• April 13th, 2024
  • Saturday, 06:33:42 PM

Is a Pardon for Dreamers the Only Way to Protect Them?


Photo: Molly Adams/flickr/cc Immigrant advocates recognize that “Dreamers are soldiers, nurses, teachers, friends, neighbors and the future of our nation.”

 

By Pilar Marrero

 

 

With the prospect of a legislative solution for Dreamers – and the millions of undocumented immigrants in the country – as far off as ever, the California-Mexico Studies Center is raising anew the idea of a presidential pardon in its newsletter, “El Magonista.”

 

The idea is not new. In 2017, immigrant rights activists asked former President Obama to use his pardon authority in the days prior to then-President-elect Trump’s inauguration to protect undocumented immigrants or, at the very least, Dreamers.

 

Obama refused, and under Trump every effort was made to eliminate Obama’s signature DACA program, which offered temporary protection for those undocumented immigrants who arrived in the US as children.

Photo: Molly Adams/flickr/cc Activists continue to push for human immigration reform and demand that “No human being is illegal”.

While courts at the time protected DACA, it’s now under siege again and will likely come before the Supreme Court for a third time. It has survived similar legal challenges twice before, but all bets are off with the current makeup of SCOTUS.

 

The editorial by El Magonista calls on President Biden to use his pardon for “Dreamers and other undocumented peoples living in the United States.”

 

“No other viable solutions have been suggested by any other immigration groups or elected officials – PERIOD,” the authors argue. “The time has come for Dreamers to stand up and demand President Biden issue a full pardon to all undocumented residents.”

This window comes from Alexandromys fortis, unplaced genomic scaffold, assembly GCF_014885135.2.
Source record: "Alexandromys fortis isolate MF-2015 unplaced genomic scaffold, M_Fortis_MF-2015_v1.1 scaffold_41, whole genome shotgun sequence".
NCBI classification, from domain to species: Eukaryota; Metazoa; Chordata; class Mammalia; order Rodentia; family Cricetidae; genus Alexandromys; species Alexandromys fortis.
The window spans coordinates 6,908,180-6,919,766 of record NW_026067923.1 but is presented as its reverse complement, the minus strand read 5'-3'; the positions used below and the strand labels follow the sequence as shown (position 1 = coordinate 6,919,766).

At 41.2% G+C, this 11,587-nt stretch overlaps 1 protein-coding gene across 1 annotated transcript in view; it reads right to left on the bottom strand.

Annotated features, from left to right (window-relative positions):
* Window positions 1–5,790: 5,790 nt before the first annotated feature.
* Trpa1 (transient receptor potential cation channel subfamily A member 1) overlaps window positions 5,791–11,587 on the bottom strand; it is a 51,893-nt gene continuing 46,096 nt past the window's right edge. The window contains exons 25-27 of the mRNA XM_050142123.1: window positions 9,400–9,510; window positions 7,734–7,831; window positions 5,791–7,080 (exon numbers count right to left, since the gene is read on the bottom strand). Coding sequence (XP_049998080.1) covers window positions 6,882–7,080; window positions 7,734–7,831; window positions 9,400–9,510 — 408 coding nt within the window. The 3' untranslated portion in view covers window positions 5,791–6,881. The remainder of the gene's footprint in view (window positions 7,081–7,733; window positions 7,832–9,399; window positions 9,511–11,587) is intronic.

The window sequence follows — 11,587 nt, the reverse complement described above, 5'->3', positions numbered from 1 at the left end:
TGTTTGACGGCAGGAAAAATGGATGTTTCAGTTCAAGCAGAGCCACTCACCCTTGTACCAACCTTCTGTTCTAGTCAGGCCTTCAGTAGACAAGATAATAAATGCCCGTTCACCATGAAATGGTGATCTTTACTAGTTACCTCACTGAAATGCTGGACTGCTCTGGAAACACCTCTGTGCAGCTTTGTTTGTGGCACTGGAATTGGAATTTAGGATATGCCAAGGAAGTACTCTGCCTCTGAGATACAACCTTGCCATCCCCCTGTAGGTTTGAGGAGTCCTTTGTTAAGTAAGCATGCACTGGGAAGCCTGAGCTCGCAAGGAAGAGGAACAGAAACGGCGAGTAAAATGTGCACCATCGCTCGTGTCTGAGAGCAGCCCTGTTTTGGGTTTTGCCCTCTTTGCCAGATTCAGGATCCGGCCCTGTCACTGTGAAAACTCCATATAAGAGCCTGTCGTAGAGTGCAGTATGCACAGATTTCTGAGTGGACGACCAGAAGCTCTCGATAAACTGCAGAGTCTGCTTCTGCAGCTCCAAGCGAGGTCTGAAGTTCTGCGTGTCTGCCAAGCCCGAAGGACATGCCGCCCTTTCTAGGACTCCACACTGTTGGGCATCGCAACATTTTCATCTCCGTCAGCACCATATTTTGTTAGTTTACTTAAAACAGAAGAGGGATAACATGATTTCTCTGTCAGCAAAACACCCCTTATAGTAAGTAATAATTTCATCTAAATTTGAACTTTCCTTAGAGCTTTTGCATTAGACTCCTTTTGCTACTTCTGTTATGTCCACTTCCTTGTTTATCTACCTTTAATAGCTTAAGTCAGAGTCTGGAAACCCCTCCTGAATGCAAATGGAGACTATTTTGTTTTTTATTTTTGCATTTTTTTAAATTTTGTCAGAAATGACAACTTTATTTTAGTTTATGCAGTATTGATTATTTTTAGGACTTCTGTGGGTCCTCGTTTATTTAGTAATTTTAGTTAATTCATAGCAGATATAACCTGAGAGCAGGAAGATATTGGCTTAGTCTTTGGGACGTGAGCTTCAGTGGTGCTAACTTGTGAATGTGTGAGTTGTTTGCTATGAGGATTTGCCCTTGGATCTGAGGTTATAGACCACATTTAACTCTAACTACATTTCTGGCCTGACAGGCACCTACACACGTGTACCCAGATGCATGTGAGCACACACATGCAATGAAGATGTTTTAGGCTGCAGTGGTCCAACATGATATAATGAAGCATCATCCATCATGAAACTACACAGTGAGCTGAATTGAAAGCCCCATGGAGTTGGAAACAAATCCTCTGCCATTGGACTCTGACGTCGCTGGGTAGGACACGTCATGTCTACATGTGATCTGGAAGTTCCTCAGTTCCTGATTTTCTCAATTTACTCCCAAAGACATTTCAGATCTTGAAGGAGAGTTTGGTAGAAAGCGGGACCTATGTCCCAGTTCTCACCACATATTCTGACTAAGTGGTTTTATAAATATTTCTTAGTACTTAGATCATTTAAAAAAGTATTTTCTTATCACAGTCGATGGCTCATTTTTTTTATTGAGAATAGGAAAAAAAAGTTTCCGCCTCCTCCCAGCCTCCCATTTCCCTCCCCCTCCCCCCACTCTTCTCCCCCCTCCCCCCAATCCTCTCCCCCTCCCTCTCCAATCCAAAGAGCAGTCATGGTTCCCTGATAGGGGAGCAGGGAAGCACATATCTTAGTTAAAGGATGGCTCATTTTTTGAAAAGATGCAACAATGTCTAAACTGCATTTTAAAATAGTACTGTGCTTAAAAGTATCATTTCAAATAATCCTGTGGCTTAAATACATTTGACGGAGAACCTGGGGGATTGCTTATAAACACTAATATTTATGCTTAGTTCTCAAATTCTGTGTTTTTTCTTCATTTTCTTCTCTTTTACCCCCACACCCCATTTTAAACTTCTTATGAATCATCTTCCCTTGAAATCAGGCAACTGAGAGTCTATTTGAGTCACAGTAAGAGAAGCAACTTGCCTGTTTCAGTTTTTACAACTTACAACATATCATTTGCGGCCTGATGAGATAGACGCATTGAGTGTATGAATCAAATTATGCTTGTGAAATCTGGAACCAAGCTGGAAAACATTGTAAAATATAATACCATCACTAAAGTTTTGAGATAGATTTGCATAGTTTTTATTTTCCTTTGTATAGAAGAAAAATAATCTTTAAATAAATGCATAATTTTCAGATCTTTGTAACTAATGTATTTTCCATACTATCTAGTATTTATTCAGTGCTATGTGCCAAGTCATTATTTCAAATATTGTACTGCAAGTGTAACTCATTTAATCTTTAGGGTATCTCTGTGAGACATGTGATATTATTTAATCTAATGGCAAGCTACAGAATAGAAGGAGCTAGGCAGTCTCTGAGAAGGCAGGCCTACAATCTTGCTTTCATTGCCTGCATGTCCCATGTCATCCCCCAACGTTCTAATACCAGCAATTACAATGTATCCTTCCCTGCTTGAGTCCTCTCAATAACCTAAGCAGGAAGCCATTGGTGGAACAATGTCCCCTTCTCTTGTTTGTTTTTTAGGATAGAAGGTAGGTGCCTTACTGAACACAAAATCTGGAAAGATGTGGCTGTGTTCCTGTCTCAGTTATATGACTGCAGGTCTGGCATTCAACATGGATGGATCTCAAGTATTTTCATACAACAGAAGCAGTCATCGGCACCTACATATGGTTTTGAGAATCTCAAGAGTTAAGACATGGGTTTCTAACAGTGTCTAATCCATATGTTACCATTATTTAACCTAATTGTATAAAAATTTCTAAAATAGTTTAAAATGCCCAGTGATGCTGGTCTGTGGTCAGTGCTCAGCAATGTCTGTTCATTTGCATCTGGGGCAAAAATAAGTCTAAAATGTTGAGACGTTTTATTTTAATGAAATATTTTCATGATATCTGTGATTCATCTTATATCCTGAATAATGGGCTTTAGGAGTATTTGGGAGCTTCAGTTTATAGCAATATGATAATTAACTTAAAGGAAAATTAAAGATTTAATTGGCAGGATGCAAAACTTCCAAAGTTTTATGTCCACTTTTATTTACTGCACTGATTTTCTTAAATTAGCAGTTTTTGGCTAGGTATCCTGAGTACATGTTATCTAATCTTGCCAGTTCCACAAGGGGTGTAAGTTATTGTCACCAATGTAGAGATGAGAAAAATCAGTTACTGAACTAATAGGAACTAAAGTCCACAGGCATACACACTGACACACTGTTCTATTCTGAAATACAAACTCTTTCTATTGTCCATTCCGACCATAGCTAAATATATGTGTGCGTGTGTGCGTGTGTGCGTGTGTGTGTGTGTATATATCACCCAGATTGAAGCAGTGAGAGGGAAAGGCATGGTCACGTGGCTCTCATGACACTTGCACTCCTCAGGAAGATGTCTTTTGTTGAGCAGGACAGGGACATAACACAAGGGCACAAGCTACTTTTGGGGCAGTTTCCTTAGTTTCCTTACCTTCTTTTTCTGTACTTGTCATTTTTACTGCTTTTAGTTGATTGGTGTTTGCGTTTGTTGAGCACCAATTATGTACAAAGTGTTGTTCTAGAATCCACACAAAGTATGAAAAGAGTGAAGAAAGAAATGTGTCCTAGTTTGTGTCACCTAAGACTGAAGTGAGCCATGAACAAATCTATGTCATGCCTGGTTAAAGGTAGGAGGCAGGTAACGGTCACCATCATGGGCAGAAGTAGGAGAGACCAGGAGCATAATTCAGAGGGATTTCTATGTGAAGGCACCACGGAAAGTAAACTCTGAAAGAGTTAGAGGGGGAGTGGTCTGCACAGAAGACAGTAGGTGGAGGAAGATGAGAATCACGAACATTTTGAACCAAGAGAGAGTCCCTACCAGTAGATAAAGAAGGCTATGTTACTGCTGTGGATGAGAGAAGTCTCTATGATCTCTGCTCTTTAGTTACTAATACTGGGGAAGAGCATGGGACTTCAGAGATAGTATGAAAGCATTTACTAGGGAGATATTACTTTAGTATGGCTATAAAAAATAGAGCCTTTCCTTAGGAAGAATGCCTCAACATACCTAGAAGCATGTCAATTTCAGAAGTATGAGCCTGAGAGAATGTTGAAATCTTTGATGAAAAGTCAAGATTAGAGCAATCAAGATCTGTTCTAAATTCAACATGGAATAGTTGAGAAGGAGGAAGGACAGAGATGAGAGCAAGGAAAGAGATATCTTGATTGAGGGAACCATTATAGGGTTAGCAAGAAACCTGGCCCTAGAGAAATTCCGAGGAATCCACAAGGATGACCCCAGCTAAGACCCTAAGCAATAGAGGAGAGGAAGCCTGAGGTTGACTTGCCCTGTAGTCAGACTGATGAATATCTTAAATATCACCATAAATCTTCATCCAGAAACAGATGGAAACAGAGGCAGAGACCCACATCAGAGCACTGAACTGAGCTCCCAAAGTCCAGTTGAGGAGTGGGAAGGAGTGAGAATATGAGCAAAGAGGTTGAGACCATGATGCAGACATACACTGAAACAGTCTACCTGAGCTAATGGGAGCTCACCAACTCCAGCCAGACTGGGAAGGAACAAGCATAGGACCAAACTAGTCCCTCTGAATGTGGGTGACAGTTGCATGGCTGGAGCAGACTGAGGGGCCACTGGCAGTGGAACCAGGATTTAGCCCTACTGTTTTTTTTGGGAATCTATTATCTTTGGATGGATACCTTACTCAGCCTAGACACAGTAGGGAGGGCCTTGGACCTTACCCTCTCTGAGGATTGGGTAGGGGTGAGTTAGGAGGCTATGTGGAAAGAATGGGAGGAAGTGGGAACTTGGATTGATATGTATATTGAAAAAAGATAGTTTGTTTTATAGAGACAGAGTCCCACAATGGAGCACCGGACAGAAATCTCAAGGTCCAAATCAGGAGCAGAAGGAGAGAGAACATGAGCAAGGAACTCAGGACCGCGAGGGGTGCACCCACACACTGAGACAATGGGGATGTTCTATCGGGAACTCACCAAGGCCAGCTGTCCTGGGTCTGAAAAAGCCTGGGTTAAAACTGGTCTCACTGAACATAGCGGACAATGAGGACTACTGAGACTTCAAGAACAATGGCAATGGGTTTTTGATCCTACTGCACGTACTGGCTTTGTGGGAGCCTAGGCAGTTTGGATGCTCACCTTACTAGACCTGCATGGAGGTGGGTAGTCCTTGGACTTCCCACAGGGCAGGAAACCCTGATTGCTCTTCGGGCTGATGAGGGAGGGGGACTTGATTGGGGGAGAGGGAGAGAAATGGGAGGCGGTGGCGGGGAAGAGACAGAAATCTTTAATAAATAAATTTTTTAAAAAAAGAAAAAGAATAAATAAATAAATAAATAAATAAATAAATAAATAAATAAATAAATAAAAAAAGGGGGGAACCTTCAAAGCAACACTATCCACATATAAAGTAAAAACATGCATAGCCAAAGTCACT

It’s been 21 years since the first DREAM Act legislation was introduced in Congress. Dreamers have since become a powerful advocacy voice within the US immigration policy arena.

 

It’s been 21 years since the first DREAM Act legislation was introduced in Congress.

 

But some activists contend that a pardon will not regularize Dreamers’ status. They also question the legal force such a pardon would carry given that under current law being undocumented is a civil violation rather than an actual crime.

 

But there is a growing sense of desperation within the immigrant rights movement because, as El Magonista notes, “no one else has suggested anything but hollow, band-aid efforts to finally relieve the 11 million undocumented immigrants living, working and paying taxes in the U.S. right now.”

 

From day one the Biden administration promised comprehensive immigration reform, including protection for Dreamers. And while it has reversed many Trump-era administrative rules and regulations, it has since hardened its position on asylum and border issues in response to growing political pressure from the right coupled with the continued arrival of migrants from Venezuela, Nicaragua, and Cuba, among others.

 

Recently, the administration proposed a new rule on asylum requiring non-Mexican petitioners to first seek asylum in one of the countries they pass through before entering the US. The move united the typically fragmented immigrant rights movement in opposition to what they are calling the “Trump Ban 2”

 

While clearly designed to deflect conservative criticism of Biden as an “open border President,” the fact is that restrictionism has never been a winning strategy for Democrats, either in protecting them from Republican attacks on immigration or in winning votes from erstwhile supporters.

 

Obama is a perfect case in point. He deported more immigrants than almost any prior president, a fact that won him few if any Republican allies. He also created DACA, protecting some 600,000 Dreamers from deportation.

 

A decade later, even that protection now appears to be faltering, leaving the country – and millions of undocumented immigrants – mired in continued immigration policy paralysis.

 

 

Pilar Marrero, Associate Editor, Ethnic Media Services. Reproduced with permission by Ethnic Media Services.